ETTR: Expose to the Right and the Benevolence of RAW

So you’ve probably heard the term “expose to the right” (ETTR) in regards to digital photography. The image above is an extreme example of this. This shot was accidentally exposed WAY to the right as I was shooting in manual mode and forgot to adjust my shutter speed after shooting in the shade. Nevertheless, it’s a good example of what is possible with digital photography and RAW files. If the original capture had been a JPEG this amount of recovery would not have been possible as there simply would not have been enough data to work with.

Even though the image was completely overexposed, the RAW file still captured enough data to allow a nice recovery. By adjusting the exposure and fill light sliders in Adobe Camera RAW during conversion I was able to get a perfectly usable shot out of this mess.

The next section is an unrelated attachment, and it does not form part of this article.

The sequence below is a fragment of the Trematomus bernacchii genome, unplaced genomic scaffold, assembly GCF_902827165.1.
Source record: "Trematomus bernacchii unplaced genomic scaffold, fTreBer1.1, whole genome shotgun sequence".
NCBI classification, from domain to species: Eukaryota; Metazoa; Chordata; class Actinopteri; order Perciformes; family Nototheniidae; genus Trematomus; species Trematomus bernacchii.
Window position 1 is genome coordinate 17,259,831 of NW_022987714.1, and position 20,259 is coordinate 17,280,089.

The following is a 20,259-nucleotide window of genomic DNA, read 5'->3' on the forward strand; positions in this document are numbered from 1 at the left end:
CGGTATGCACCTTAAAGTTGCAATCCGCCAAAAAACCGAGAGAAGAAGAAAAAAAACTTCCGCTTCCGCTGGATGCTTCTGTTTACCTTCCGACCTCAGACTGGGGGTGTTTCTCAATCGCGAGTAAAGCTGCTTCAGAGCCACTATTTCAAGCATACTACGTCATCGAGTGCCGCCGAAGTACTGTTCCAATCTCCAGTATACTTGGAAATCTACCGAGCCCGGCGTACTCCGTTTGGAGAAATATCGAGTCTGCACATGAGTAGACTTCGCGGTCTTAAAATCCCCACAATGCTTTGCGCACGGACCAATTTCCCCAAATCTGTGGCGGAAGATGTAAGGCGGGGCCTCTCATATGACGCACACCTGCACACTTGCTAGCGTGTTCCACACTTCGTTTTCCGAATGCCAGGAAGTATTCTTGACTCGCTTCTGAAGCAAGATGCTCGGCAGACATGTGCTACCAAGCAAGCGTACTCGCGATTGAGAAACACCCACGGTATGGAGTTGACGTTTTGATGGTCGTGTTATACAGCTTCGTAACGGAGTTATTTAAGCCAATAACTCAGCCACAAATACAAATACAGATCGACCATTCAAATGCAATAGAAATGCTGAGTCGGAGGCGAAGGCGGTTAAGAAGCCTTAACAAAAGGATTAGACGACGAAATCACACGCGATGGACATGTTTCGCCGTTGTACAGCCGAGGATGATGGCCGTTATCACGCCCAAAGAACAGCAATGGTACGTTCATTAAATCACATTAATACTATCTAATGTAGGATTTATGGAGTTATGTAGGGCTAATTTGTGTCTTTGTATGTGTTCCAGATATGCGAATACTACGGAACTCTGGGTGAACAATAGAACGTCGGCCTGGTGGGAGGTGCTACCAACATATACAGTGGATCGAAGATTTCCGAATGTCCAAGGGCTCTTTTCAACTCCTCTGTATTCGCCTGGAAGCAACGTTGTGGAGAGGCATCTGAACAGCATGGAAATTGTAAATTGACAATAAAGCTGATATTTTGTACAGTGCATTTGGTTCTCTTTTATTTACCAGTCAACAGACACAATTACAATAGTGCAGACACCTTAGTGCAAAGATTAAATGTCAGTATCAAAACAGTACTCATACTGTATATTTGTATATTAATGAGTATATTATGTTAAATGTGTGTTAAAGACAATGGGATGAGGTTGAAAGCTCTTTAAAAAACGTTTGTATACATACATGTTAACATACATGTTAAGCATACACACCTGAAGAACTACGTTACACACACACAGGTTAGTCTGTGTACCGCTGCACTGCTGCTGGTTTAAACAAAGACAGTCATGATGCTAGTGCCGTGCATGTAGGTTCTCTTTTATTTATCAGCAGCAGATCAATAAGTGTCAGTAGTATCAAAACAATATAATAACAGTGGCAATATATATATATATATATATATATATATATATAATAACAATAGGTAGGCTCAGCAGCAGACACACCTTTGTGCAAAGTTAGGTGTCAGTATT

If this shot had been underexposed, or exposed to the left, this badly it would not have turned out so nicely. If you attempt to lighten an underexposed image you introduce noise into the image. You can use noise reduction software to eliminate the noise, but you would also have eliminated the details from most of the image.

Now I’m not advocating that you shoot grossly overexposed images like this original shot. I do advocate shooting a bit overexposed and definitely shooting in RAW. By having your histogram extend into the rightmost portion of the graph you capture the most possible data and can easily darken the final image to get the look you desire. Underexposing and then trying to lighten the final image will give you a muddy, noisy image.